Once you have decided, you must communicate it clearly and concisely to the employee. It is always best to deliver this news in person so that you can answer any questions they may have. However, sending a written notice via email or regular mail is also acceptable.

How Much Does it Cost?

The amount employers pay for ill health severance will vary from case to case and company to company. The most common range for these payments falls between two weeks and 12 months’ salary. This can be negotiated with the employee on a case-by-case basis, depending on the specifics of each situation. 

In addition, employers should also consider other costs associated with ill health, such as medical bills or rehabilitation services, which could add additional costs to the employer’s end.

Can I Get Redundancy on Medical Grounds?

Yes, redundancy on medical grounds is possible if your employer believes there is no suitable alternative role for you within the company. 

If this happens, then you should be offered redundancy pay which will be calculated based on your length of service and age at the time of leaving the company. You may also qualify for additional payments, such as ill-health severance pay, depending on the circumstances.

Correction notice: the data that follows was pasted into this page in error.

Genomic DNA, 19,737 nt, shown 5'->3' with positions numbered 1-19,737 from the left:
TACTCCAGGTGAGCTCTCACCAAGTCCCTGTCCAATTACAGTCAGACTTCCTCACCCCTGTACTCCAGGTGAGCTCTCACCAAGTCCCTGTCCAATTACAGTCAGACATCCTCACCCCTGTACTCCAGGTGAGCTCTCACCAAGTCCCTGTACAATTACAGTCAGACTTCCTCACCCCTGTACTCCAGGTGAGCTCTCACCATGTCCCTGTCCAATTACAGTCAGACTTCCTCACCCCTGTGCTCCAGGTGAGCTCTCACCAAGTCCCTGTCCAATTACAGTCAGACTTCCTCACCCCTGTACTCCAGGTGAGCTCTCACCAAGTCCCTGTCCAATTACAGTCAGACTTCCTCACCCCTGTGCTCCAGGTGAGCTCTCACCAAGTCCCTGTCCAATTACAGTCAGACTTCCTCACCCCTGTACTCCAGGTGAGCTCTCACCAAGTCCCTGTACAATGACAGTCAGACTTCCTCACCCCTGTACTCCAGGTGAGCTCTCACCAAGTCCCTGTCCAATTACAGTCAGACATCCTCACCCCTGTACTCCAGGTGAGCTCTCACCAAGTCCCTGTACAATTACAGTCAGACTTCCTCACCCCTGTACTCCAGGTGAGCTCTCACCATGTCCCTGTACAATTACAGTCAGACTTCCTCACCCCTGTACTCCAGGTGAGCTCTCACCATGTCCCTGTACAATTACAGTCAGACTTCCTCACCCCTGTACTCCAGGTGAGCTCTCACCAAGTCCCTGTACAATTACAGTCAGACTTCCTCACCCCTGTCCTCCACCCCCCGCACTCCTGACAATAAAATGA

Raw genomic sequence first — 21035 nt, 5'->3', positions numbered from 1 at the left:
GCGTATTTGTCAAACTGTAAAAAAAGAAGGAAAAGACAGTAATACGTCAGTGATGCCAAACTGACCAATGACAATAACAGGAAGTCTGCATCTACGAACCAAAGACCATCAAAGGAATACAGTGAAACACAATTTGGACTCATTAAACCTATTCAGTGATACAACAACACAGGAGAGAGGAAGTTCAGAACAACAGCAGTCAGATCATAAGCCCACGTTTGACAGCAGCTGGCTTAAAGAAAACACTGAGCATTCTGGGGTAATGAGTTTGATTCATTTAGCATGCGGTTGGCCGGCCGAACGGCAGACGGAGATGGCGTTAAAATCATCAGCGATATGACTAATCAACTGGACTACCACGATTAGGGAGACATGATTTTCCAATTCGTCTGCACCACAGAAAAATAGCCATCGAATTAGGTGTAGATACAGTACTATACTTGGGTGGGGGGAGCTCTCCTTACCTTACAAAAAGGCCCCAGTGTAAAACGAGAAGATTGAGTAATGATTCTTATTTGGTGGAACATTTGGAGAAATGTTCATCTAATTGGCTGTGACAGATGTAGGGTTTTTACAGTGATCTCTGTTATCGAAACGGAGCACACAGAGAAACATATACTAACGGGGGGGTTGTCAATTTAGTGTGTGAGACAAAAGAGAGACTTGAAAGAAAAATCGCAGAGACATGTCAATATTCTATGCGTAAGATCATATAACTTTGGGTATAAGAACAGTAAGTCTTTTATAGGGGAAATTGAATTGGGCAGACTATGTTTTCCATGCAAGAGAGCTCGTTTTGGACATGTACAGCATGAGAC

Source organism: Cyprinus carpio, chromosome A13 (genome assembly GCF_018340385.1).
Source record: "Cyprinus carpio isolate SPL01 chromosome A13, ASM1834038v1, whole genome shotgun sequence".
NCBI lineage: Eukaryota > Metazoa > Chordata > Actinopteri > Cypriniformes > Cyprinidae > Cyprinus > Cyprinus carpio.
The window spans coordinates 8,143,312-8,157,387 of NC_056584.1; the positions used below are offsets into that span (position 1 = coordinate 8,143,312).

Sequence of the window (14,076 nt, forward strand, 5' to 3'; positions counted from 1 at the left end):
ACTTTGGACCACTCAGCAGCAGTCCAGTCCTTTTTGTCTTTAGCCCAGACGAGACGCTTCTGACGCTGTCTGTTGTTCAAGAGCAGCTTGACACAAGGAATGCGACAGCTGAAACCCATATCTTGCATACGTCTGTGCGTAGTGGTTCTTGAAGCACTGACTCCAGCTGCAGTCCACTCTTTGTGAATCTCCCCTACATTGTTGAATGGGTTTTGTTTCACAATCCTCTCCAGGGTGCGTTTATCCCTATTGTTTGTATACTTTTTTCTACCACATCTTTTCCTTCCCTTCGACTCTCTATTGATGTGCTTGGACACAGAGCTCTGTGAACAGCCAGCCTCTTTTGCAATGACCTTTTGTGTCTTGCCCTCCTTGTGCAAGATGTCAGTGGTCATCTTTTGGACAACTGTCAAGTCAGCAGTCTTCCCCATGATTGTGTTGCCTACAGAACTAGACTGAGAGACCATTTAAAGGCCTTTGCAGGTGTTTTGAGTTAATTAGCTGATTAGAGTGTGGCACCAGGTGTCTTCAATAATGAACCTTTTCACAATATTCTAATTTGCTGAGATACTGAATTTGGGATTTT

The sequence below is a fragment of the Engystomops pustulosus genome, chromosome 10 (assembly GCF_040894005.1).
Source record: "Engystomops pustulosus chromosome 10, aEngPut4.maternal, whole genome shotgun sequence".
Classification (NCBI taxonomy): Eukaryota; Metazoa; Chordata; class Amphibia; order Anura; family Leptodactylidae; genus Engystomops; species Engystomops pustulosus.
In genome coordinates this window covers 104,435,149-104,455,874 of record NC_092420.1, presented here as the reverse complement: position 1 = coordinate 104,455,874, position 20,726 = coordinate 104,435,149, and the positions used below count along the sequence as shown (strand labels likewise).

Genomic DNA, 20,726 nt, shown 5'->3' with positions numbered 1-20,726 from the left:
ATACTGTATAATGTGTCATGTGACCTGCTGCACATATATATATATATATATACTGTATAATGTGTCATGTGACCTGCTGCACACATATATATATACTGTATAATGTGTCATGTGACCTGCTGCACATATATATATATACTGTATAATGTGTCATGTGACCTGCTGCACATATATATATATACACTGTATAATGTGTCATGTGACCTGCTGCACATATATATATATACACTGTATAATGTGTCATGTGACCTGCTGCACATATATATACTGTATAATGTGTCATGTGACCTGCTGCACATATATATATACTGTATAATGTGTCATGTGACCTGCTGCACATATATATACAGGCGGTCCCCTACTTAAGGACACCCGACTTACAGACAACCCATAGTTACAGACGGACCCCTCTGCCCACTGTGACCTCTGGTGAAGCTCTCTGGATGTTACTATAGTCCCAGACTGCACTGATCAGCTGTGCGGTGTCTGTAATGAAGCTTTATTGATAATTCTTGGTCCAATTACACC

Can You Make Someone Redundant on Sick Leave?

No, an employer can’t make someone redundant while on sick leave unless the employee has been absent for at least four or six weeks over 13 weeks. If all other alternative options are explored and deemed unsuitable then redundancy can be considered.

What Are the Rules for Leaving Work Due to Ill Health in the UK?

According to recent statistics, nearly one in six people in the UK will experience some form of mental health problem in their lifetime. This means that, at some point, you or someone you know will likely need time off work due to ill health. 

But what are the UK’s rules for taking time off work due to ill health? Let’s learn. 

1.  You Must Have a Doctor’s Note

If you plan on taking time off work due to ill health, you first need to get a doctor’s note. This note should state that you are too sick to work and list the dates you will be away. Once you have this note, you should give it to your employer immediately.

2. You May Be Entitled to Statutory Sick Pay

Statutory Sick Pay (SSP) is an option for you if you are too ill to work in the UK. SSP is a government-funded scheme that provides financial support to employees who cannot work due to ill health. 

You must have been ill for at least four consecutive days to qualify for SSP. You must also earn an average of £123 per week for your company. If you meet these criteria, you may get up to £99.35 per week in SSP.

3. You May Be Entitled to Additional Benefits

In addition to SSP, if you cannot work due to ill health, you may also be entitled to other benefits such as Employment and Support Allowance (ESA) or Universal Credit.